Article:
Here’s a video of my amazing contractor and his assistant trying to rip the hearth off of the floor
Even though I had to pay them $300 to remove it, I still consider it the steal of a lifetime. We brought it home and leaned all of the pieces against the wall while we figured out placement to begin assembling it again.
In order to fit it snug against the wall, we were going to have to cut out the baseboards and slide it up so that it would be flush. What we discovered, however, is that this wall is concrete. Ah, the joys of old buildings! We basically had to hack at the wall with a Dremel tool until we could rip off the baseboard to make it flush.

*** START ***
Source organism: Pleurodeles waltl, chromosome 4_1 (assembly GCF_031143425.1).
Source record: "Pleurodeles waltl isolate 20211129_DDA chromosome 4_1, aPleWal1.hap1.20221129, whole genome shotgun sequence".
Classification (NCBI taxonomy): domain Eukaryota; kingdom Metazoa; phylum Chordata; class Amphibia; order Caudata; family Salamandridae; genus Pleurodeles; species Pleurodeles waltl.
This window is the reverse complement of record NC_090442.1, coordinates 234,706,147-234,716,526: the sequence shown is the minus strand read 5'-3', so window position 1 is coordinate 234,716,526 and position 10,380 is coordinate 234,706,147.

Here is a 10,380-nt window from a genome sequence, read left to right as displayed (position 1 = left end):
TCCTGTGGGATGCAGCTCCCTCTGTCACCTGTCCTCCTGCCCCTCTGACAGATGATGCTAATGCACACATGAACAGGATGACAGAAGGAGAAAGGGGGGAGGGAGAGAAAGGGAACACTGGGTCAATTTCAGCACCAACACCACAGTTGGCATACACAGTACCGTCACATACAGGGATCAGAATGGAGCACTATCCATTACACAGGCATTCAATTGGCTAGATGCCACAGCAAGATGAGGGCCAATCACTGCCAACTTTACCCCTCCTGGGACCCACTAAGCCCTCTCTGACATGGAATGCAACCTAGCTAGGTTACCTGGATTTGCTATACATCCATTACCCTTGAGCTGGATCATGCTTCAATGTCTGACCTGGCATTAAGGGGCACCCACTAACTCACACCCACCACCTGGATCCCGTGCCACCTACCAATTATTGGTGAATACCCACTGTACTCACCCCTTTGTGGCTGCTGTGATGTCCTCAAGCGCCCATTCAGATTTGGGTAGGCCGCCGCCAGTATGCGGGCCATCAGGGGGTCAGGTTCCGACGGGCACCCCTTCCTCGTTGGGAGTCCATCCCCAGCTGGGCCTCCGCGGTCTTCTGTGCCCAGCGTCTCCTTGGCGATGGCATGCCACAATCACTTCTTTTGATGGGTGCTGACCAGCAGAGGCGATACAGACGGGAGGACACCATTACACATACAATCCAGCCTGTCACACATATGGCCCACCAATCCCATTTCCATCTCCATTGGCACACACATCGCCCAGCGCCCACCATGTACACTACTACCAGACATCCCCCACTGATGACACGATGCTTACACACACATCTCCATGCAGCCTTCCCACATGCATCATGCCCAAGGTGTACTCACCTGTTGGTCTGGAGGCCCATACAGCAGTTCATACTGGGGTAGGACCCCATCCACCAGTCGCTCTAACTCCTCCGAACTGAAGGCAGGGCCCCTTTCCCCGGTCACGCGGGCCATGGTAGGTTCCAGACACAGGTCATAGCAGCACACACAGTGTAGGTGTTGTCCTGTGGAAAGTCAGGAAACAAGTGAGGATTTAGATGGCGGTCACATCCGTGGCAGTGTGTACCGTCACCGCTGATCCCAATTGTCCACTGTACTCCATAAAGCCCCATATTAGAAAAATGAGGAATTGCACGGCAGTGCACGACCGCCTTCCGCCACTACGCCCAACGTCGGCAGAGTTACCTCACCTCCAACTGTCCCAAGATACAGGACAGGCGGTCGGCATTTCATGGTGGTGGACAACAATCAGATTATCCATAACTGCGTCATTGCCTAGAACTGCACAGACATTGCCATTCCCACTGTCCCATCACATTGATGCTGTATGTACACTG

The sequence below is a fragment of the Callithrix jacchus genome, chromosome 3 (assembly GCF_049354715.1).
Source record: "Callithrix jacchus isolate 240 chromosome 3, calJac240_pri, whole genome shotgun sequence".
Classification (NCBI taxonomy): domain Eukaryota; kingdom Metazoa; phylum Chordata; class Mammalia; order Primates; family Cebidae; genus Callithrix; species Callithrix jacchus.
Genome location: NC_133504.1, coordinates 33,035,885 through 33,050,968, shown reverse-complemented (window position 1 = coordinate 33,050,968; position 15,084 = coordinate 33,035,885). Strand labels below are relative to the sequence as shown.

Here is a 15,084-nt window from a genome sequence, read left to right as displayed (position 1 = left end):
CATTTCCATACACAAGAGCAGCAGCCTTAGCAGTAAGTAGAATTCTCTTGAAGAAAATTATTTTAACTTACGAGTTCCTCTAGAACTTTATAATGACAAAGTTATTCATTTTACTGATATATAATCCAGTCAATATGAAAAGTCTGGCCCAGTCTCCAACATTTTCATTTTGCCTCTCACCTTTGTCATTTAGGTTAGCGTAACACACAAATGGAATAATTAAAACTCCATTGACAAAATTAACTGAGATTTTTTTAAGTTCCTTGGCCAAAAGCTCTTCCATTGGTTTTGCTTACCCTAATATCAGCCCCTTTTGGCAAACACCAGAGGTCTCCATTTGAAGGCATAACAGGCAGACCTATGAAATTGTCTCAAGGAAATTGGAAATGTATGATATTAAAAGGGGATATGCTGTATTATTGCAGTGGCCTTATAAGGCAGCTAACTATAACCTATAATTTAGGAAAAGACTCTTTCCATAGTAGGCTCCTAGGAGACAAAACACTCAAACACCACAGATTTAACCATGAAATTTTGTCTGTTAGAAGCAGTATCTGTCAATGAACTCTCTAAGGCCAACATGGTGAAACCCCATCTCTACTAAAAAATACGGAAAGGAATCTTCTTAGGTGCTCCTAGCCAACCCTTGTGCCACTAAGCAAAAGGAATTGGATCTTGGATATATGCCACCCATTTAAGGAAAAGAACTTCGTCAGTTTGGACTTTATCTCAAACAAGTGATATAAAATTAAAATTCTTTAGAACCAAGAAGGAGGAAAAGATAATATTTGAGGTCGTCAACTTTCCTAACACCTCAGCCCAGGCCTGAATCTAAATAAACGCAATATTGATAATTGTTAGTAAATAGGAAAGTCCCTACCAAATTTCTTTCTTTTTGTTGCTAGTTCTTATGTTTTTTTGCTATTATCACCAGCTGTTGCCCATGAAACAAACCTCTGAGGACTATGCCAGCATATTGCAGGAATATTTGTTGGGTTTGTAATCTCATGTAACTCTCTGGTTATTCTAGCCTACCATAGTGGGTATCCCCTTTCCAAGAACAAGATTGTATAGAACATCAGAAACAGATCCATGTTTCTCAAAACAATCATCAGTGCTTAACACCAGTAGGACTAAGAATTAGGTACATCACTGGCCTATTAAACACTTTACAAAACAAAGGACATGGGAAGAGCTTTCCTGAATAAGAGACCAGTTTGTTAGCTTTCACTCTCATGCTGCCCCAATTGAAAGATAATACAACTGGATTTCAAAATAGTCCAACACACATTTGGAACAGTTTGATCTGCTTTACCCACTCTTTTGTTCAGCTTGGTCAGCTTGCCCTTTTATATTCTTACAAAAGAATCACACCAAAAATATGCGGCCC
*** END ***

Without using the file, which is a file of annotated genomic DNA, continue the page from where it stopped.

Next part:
As we were cutting the baseboard, we realized that it was the original wood from when the building was built in the 1920s- a really pretty red oak. I felt a little bad for cutting it, but I figure that it was for a good reason!
The third and final (knock on marble) issue that we had with the fireplace was completely our own doing. In order to reassemble the fireplace, each piece had to be built on top of the previous piece, kind of like Lincoln Logs. So, so we had to measure to make sure that we were putting the leg in the correct place so that the whole thing would be centered when we were done. The name of the game was place a piece, glue with heavy duty construction adhesive, wait for it to dry, add the next piece, glue it to the first piece, wait for it to dry, and so on. We wanted to make absolutely sure that it was dry and sturdy because the marble is so heavy, and we didn’t want it to collapse under its own weight. So, we assembled and glued the first leg of the fireplace, which took a few days to complete.